What happens if debt collectors keep calling a debtor’s job?

People take on debt for a variety of reasons. In some cases, people slowly but intentionally accumulate debt through credit card use. Other times, their debts are a result of an unanticipated experience, such as a car crash or a violent crime that leaves them injured. In general, people have an obligation to pay their debts to the best of their ability. Unfortunately, those with high levels of debt or low levels of income sometimes find themselves unable to remain in good financial standing with their creditors.

Creditors may then begin debt collection efforts. In some cases, they may even sell the debt to third-party collection agencies. Debt collection can often be a very dispiriting experience. Sometimes, those responsible for collecting a debt will repeatedly contact someone at their place of employment. What happens when creditors keep interrupting someone’s work day?

Employers may punish the person receiving the calls

Many businesses, ranging from restaurants to manufacturing facilities, have employee policies that prohibit all but emergency communications during work. Someone who receives multiple phone calls a week from debt collectors at their place of employment could face disciplinary action.

Their boss might start scheduling them less or might write them up for the constant calls. In more severe cases, workers might potentially lose their jobs. The risk of employment consequences is significant enough that debt collection rules protect people from this type of conduct.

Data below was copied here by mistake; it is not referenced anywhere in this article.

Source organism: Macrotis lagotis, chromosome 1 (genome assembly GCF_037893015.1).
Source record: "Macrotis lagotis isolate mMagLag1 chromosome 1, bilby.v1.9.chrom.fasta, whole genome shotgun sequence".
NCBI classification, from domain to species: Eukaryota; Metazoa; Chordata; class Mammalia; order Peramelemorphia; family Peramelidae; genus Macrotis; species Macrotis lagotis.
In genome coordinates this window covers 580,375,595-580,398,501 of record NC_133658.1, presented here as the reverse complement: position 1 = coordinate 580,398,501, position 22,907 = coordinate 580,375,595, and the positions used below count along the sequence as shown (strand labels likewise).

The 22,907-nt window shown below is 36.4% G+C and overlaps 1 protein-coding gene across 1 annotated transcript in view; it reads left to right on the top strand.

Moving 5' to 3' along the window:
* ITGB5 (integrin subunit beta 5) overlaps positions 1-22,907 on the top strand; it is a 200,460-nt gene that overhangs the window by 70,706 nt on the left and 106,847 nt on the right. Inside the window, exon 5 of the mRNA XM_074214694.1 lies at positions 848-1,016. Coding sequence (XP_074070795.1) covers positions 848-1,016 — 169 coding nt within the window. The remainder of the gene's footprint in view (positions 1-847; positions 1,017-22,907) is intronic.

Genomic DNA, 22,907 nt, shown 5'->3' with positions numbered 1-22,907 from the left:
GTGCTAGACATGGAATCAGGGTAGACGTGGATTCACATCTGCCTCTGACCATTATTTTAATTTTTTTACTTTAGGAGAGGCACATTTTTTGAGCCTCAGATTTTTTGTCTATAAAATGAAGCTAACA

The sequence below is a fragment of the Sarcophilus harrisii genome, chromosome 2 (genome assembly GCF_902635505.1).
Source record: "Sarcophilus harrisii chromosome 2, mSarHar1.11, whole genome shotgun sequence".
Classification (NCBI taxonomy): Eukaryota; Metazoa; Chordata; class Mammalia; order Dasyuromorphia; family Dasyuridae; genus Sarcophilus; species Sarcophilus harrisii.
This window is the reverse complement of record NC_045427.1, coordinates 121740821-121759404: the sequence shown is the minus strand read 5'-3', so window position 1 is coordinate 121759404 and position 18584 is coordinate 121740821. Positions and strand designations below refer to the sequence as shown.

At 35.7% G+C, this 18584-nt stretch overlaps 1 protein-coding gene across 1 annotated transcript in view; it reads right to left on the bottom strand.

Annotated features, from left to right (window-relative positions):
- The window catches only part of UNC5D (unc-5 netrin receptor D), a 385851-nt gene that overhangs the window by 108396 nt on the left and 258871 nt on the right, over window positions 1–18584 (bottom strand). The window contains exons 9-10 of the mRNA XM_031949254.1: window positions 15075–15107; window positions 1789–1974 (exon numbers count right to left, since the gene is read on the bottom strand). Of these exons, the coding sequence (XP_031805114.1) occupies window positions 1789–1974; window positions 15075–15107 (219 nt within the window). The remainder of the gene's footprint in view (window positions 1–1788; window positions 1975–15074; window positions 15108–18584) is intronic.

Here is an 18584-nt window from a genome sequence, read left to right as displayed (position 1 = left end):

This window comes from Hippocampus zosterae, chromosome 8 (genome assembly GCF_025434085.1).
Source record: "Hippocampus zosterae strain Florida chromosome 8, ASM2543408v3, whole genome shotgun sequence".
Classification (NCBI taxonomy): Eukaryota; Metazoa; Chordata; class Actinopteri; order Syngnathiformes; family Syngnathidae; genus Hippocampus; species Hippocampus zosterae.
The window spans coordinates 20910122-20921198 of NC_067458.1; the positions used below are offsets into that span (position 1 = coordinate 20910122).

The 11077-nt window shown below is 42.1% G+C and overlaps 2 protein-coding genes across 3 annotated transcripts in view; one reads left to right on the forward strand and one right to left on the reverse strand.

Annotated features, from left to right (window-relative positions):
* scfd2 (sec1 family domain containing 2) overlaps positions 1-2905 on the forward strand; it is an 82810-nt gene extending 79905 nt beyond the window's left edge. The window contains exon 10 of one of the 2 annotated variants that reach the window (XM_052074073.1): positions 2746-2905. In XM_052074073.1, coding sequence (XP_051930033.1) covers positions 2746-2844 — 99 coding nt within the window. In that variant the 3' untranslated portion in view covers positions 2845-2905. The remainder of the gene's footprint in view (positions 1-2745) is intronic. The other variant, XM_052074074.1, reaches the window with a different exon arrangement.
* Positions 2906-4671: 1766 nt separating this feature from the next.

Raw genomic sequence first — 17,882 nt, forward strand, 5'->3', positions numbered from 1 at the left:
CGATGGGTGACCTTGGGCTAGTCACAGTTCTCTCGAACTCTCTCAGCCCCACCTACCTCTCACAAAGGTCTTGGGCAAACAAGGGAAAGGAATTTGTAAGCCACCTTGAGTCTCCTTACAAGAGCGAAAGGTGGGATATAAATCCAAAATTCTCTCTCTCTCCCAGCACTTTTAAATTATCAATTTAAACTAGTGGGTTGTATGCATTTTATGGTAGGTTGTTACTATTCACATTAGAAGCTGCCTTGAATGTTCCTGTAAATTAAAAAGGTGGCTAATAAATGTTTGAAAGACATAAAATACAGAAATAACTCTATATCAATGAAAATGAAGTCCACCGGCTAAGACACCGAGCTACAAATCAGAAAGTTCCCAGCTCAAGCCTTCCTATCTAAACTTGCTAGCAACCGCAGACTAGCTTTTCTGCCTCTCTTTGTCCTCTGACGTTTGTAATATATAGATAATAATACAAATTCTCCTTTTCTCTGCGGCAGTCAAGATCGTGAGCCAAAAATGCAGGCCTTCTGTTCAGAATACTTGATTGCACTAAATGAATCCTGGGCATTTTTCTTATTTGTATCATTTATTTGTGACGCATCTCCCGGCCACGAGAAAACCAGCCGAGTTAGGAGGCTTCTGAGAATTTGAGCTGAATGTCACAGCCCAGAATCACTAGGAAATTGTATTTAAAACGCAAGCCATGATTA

Workers who inform collection professionals that they cannot accept calls at work should not have to worry about future attempts to contact them at their place of employment. Sadly, collection professionals often don’t care about the harm that they can do through their aggressive behavior. They may choose to continue contacting someone at work, especially if someone doesn’t answer their mobile phone or respond to letters.

Such behavior could potentially lead to civil litigation. People can fight back against abusive conduct. Just because someone owes money does not mean that they have to tolerate abusive collection efforts. They still have the right to assert themselves, a process which might include taking a collection company or a creditor to court.

Typically, maintaining personal records of when creditors call and when someone asks them to stop calling them at work is important for such lawsuits. Provided that someone can show the courts that a violation of their rights occurred, they could obtain compensation and possibly even force the company to change its frustrating company practices.

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